My Writing Life – The Beginning of a Memoir

A little over two years ago I decided to write my memoir.

At first, I planned to write two books (a lofty goal for someone who had not even written one book yet!). I wanted to write a family history for my children and grandchildren about my adoptive family and what I have come to learn about my birth family.

I also wanted to write a book about adoption. I consider myself blessed in that I have been reunited with family members on my birth mother and birth father’s side of my family and I have geneology dating back to the 1600s; not many adoptees can make that claim. I believe that as more of us who were denied basic things like access to our original birth certificates, medical, and geneological history, write about the impact these losses have on us, we become change agents for the future.

I believed Maya Angelou’s words “when we know better we do better” and I wanted to contribute to the collective knowing better.

It wasn’t long before I decided that one book at a time was enough for me to focus on and I shifted all my attention to the adoption memoir. I started with a few vignettes I had written for classes, pulled out photographs and letters, put together a timeline, and considered the story I wanted to tell. I bought a large roll of white paper and put it up on my wall. Then I put photographs of key people on that sheet of paper and made notes and drew lines to illustrate relationships and experiences. I pulled out family trees I had drawn many years ago; I drafted a rough outline.

And then I wrote.

And wrote.

And wrote.

And I am still writing. Here I am over two years later working on the sixth draft. The structure has changed, some of what I wrote in the beginning has been left behind in earlier drafts, I’ve gone down roads I hadn’t originally intended to and I have learned about myself. I have learned a lot about myself.

I don’t know for sure how long it will take to get to the point where I am ready to turn it over to an editor, for that is my planned next step. I set goals for myself, if I miss one I don’t beat myself up about it, I just keep moving forward.

“The journey of a thousand miles begins with one step” (Lao Tzu) and the journey toward writing a memoir begins with one word.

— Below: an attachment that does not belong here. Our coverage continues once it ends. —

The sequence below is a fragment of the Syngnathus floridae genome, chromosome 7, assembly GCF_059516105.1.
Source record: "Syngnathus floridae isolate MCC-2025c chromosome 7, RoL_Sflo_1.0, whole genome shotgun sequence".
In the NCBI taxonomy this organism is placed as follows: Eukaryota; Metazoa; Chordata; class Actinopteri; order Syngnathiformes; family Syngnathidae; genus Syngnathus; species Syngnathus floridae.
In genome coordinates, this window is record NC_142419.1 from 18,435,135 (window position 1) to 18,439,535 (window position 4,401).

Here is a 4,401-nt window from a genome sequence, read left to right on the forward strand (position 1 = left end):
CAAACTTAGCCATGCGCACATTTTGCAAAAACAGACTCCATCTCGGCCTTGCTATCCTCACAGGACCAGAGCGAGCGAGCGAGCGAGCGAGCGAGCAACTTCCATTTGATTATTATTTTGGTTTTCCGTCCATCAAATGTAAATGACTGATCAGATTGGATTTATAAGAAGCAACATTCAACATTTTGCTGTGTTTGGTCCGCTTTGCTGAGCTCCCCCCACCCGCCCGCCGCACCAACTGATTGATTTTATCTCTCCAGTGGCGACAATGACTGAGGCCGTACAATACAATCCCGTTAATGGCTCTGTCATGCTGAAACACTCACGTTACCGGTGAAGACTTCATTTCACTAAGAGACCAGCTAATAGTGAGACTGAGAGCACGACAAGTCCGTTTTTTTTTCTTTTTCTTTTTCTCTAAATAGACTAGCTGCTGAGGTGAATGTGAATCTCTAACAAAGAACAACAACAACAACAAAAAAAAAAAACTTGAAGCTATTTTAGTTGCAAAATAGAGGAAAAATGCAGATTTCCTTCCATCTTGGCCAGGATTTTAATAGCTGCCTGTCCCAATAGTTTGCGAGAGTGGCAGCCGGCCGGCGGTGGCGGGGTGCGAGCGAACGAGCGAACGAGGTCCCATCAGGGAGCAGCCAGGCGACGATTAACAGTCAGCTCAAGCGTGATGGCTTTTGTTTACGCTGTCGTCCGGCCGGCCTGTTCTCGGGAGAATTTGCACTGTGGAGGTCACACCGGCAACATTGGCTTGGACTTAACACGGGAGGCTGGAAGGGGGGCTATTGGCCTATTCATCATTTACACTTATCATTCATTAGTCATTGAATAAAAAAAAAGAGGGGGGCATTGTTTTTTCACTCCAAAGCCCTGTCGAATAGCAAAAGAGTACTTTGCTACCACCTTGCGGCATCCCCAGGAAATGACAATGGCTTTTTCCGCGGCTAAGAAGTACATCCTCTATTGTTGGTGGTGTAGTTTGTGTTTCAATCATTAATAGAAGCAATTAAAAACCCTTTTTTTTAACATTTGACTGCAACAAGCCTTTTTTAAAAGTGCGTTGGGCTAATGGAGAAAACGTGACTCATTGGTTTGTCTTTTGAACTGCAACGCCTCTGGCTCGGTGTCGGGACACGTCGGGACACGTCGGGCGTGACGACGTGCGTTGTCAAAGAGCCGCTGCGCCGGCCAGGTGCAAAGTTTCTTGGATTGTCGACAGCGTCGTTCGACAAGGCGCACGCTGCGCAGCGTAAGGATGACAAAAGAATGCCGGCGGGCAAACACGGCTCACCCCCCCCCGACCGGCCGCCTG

How did you begin your current work-in-progress? What reasons did you have for starting? What tools did you use to get started?

I have decided to share pieces of my writing journey here. I hope you will comment; I hope we can get a dialogue going about the process of writing. Whether you write memoir, fiction, or don’t write at all, I invite you to participate in the discussion. We can all teach; we all have something to learn.

Thanks so much for stopping by. I'm here early most mornings with one of my photos and a few words about life and those thin places where faith intersects.
14 comments
  1. it is great that you are sticking with it…look forward to seeing the final product

    1. Thanks, Deb!

  2. Six drafts in two years–that’s great. You’ve done a lot of work. I like your idea of putting up photographs to help structure your material. And I admire your perseverance.

    1. I have found that going through old photographs helps spark memories and also is a great help in putting myself in the place and experiencing it via the senses.

  3. I also have a memoir manuscript, one that closely weaves my life with music and the concerts I’ve attended since my high school days. It’s amazing how writing it had such a different feel to the process than writing my fiction manuscript did. The process was a lens, really focusing on so much that is important to me. I’m querying the manuscript now, and enjoying that process too!

    1. Good luck with your queries, Joanne. I look forward to reading your memoir!

  4. I’ve been curious about your memoir, and am thrilled to read about your process here. I actually started mine five years ago because I felt my story was interesting and unique and would help other people searching for spiritual meaning. I finished the book (several drafts later) queried agents, and realized it wasn’t the story I wanted it to be. I’m now working on the first major revision of my second attempt to create the book I believe needs to be written. Regardless of what my story has to offer others, the writing of it has been tremendously healing and revealing. Looking forward to continuing the conversation with you.

    1. I was talking with my critique sisters this morning about how much we learn about ourselves via the writing process. I’m looking forward to hearing more about your book and having more discussion with you. I’m hoping to do a weekly post about the writing life so I hope you come back to contribute to the conversation!

  5. I think that you are revising so much and changing so much is a good thing. You are being careful and choosy. The end result will be better!

    1. I hope so, Terri!

  6. I can sure relate! I began in 2001 to pen such a piece, but since 2003 it has been sidelined while I live out some more of life in order to remember it 🙂

    When the day & time & content all conspire in just the right sequence, I’m thinking we’ll all hear your “Hooray”!

    Blessings,
    Kathleen

    1. Kathleen I look forward to reading your work when you complete it and hearing your “Hooray” too!

  7. I was adopted by my stepmother and lived with her and my dad, so I knew who my biomom was and is – but, when I requested my original birth record, they wouldn’t give it to me – perhaps I should try again? That was a while back that I tried.

    Two hearts one baby -when I saw that, it made me want to cry.

    1. Ah Kat…{{hugs}} to you. Isn’t it crazy that you were denied your original birth certificate? Ya gotta wonder what the reason is for crazy rules like that.

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